The failing is that claims usually make a lot of sense when they’re bouncing around in our head. You have this theory about a game’s story, and it makes perfect sense because you see all of these invisible connections that show you absolutely have to be right. But when you then communicate the idea to someone else, those connections are not visible to them. They can’t see what you see, because they can’t read your mind. But the response we have to this problem is not explanation, it’s frustration: the other person doesn’t believe me not because I failed to explain my idea properly (or because it’s incorrect), but because the other person just doesn’t understand or is unwilling to understand. It can be a frustration towards criticism – our ideas have to be right, and anyone who disagrees is stupid or just disagreeing to be disagreeable – that leads us to attack others simply for not acknowledging our own (often perceived) rightness.

The purpose of writing these ideas down, especially in a more structured manner, is to force us to slow down and ask about the viability and logic of our own claims. If I’m going to present a theory or argument, what would I need to show? How can I make all of those connections visible? What might only seem right because it’s an association that my brain has made, as opposed to an association that I was supposed to make? All of these questions can get us to re-examine our views, and in turn construct better arguments.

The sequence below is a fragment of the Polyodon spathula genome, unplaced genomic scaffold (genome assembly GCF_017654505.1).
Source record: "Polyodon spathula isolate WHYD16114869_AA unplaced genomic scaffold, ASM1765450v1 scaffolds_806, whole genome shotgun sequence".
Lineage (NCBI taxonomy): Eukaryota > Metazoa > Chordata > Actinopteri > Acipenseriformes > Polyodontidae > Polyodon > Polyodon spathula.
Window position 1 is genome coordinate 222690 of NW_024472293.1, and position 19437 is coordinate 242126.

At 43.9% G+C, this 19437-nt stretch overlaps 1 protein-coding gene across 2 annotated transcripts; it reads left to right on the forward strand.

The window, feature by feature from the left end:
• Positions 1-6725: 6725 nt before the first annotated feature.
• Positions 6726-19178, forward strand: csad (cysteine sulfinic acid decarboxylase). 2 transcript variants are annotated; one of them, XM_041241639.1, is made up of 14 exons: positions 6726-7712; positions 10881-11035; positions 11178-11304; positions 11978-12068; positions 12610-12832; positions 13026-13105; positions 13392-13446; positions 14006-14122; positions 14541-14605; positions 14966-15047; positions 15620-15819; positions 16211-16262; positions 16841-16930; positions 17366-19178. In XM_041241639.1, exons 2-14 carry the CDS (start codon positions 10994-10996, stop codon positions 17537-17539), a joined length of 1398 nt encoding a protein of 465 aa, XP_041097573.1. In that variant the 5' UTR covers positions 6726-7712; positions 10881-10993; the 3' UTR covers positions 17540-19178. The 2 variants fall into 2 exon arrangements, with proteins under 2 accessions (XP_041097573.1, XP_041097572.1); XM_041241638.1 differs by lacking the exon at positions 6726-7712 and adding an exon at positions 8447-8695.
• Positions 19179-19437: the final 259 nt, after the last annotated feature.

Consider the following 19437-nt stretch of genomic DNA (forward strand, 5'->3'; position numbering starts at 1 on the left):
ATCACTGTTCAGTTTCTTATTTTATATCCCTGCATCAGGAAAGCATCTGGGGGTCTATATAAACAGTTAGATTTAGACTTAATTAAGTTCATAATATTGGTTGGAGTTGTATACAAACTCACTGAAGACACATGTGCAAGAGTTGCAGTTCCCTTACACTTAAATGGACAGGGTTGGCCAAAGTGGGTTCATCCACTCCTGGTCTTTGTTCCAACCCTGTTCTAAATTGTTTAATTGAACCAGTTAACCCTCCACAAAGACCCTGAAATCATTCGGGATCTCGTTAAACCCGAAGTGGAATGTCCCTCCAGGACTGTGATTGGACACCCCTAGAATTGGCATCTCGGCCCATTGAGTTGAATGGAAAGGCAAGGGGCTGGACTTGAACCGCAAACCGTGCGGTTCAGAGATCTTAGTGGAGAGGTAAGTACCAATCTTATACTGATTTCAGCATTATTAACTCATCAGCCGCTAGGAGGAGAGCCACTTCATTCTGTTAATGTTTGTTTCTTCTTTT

I will note that writing is not a cure-all for these problems. These issues exist just as much in writing down ideas as in discussing them verbally, and just as in not discussing them at all. Even when we write, we’re still going to be plagued by the same problems. The reason writing helps is not to eliminate the problems, but to make us be more careful, in a way that the problems are more likely to be avoided. But even when we’re writing, we still need to put in the effort.

And so I conclude this by encouraging everyone to write. Write for whatever audience you wish. Write for others. Write for friends. Write most of all for yourself. Share your ideas with whomever you would like to reach. But most of all, don’t let ideas just remain cooped up in your head. Those ideas – whether they are as grand as “this is what the ideal game looks like,” or as minor as “I think so-and-so is the optimal way to play X game” – are likely to stagnate when they remain in your head. It is by forcing them onto the page and giving them structure that the ideas can come alive, and in being alive be examined.